The potential of global shale gas resources is likely to drive upstream investments
27 April 2011, Oil, Gas
Global recoverable gas reserves, which are currently estimated by the US Energy Information Administration (EIA) at 16,000 trillion cubic feet (tcf) as of 2010, have the potential to grow by nearly 40% to reach approximately 23,500tcf if the global shale gas potential is realized. The initial assessment by the EIA suggests that there are 48 shale gas basins in 32 countries containing 70 shale gas formations, with total shale gas reserves of approximately 7,300tcf.
The declining production of conventional resources and their increasing price due to global energy demand is likely to further drive the need to tap global unconventional resources, particularly shale gas, which has emerged as a cost-effective source of energy in recent years. Energy companies around the world are thus making significant efforts to develop shale gas resources to counterbalance their depleting conventional reserves.
According to Datamonitor's recently published report, "Oil and Gas Trends to Watch in 2011" (February 2011, EN00030-001), North America is likely to remain the hub for the unconventional oil and gas industry's development, due to continued government support and the country's favorable regulatory landscape. US shale gas production increased from 0.39tcf to 4.87tcf over 2000-10, at a compound annual growth rate (CAGR) of about 29%. Currently, shale gas accounts for around one quarter of total US natural gas production.
During 2010, the US market also witnessed increased interest in its shale gas plays from Chinese and Indian energy players, including Sinopec, China National Offshore Oil Corporation (CNOOC), and Reliance. Gaining exposure to the unconventional oil and gas industry in order to develop their domestic shale gas resources is one of the main reasons that Asian energy companies are making significant investments in US shale gas plays.
Taking cues from the US's success in shale gas, countries such as China, Argentina, Brazil, Canada, and Libya, which are believed to hold shale gas resources of more than 200tcf each, are making efforts to implement regulatory frameworks for the exploration and production of shale gas, and may look to increase their co-operation with the US in areas such as shale gas technology and infrastructure development. Import-dependent countries such as France, Poland, Turkey, Morocco, and Chile are also looking to harness their domestic shale gas resources.
Companies such as Shell and Alta Resources have invested huge amounts in the Chinese and US shale industries. If implemented globally, the investment-friendly policies prevalent in these countries will drive shale gas activity elsewhere in the world. In addition to attracting foreign direct investment, energy firms should also actively seek to acquire technical skills through overseas acquisitions and joint ventures with smaller firms.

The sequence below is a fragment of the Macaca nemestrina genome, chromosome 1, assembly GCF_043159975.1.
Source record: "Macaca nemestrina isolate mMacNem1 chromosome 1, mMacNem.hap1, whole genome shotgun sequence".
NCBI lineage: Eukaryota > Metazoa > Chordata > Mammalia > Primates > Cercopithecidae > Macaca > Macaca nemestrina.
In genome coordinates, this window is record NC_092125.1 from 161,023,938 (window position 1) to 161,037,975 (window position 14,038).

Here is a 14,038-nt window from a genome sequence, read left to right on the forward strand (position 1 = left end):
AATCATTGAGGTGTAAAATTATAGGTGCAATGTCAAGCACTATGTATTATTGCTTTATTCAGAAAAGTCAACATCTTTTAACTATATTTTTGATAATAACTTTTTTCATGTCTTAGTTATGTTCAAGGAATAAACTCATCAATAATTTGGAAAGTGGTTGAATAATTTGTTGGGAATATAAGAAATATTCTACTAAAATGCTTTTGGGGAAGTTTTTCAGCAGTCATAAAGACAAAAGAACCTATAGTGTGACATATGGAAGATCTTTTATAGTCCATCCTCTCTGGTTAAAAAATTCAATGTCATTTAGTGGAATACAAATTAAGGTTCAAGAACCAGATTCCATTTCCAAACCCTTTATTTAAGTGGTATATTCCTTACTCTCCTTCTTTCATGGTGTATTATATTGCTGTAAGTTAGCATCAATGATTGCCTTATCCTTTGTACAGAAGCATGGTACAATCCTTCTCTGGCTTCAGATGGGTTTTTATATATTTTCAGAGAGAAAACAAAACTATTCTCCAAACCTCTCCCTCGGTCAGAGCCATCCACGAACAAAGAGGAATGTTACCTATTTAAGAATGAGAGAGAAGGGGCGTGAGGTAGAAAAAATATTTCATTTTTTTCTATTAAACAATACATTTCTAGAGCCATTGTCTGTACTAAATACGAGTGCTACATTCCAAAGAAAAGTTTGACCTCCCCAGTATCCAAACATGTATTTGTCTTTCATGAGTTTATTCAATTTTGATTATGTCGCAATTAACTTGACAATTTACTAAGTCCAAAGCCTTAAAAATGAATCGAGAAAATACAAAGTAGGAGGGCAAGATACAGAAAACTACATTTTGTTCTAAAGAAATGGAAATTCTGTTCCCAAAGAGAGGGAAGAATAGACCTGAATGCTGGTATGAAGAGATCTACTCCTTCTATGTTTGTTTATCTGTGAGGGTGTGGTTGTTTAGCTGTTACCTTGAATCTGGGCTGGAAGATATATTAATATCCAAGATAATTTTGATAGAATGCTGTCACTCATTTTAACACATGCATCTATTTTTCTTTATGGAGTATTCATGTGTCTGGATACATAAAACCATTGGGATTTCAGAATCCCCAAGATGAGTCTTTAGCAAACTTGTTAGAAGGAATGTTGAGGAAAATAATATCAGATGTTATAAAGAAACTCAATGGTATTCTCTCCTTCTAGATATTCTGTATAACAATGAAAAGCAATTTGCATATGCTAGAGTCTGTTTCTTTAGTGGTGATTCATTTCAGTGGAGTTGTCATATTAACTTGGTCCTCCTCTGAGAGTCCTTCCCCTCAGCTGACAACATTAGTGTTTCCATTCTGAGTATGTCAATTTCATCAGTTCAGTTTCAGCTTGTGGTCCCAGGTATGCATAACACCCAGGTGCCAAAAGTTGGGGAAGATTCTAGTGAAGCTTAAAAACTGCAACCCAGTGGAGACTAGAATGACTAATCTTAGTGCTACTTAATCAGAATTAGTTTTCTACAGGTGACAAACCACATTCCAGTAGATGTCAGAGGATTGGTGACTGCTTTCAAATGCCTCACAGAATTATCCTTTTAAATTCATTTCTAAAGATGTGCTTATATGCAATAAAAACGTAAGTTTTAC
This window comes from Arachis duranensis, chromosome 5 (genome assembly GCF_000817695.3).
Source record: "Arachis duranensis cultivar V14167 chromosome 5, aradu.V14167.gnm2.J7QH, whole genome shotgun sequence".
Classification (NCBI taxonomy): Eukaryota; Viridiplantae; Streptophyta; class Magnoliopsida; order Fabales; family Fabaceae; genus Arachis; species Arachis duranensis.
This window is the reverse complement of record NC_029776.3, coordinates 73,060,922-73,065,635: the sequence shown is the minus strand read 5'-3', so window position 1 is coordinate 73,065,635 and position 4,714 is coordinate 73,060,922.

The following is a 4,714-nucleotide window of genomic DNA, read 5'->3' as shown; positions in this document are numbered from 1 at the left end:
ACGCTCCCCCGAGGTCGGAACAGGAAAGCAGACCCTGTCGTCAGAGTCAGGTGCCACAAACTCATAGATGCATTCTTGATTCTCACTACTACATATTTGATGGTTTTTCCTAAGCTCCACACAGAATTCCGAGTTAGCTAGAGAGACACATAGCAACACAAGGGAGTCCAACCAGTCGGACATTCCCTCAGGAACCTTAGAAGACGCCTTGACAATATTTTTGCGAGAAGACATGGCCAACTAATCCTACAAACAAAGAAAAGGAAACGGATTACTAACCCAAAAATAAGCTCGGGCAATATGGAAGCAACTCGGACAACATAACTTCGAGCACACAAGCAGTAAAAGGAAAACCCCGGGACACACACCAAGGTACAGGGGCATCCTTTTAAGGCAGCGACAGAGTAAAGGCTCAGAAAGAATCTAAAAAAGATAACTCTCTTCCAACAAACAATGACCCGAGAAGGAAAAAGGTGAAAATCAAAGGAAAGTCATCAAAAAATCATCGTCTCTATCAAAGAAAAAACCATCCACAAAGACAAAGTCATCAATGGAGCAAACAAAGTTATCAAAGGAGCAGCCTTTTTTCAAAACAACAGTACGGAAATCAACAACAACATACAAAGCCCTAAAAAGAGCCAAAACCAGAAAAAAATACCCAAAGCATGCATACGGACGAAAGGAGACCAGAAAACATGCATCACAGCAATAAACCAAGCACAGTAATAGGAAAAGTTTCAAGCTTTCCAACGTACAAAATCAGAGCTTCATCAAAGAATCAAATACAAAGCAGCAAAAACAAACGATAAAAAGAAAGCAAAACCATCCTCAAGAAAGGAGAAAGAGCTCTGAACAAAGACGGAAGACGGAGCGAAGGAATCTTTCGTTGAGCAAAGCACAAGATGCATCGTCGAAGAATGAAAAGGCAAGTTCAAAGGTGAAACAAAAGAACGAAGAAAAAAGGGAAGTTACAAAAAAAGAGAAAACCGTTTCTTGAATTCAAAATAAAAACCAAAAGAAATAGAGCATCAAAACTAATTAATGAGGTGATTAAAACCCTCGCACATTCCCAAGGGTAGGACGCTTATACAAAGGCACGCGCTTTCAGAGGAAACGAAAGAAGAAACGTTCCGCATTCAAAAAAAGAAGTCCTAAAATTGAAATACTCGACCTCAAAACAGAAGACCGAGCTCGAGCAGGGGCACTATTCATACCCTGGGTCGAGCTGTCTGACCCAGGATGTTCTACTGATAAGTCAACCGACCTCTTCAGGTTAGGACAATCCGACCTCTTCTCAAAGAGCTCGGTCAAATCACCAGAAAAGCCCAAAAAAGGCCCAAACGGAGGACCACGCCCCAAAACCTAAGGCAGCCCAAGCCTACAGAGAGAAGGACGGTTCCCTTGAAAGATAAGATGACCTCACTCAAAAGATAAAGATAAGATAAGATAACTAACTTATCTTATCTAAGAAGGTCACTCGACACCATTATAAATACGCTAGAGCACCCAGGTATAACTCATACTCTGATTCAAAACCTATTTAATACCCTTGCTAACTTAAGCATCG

Another significant factor that has led to increased interest in the shale gas industry is the technological advancements made in this domain. Advances made in horizontal drilling and hydraulic fracturing (fracking) technology have allowed exploration and production companies to recover gas that in the past was expensive to access. The new technologies have also helped to lower the costs of production, thus bringing down the threshold price at which gas production becomes economically viable.
However, environmental concerns, especially related to ground water contamination, remain a major impediment for the growth of shale gas globally. Advanced technologies that address the concerns of governments and the public will be a key factor that will shape the future of shale gas exploration. The shale gas industry will need to prove that the high-pressure water jets and chemical processes used for fracking are safe, non-toxic, and do not contaminate ground water.
Shale gas exploration has now started to pick up pace outside of North America, and many regions in Europe, Asia, and Latin America are believed to hold large formations. The shale gas development activities in these regions are likely to contribute significantly to global upstream spending. Asian national oil companies looking to develop their considerable unconventional oil and gas resources will provide an opportunity for international oil companies, which are currently the leaders in shale gas, to offer technological assistance. In many shale-rich countries, the regulatory environment is likely to improve, which should provide investment opportunities and promote the shale gas industry.
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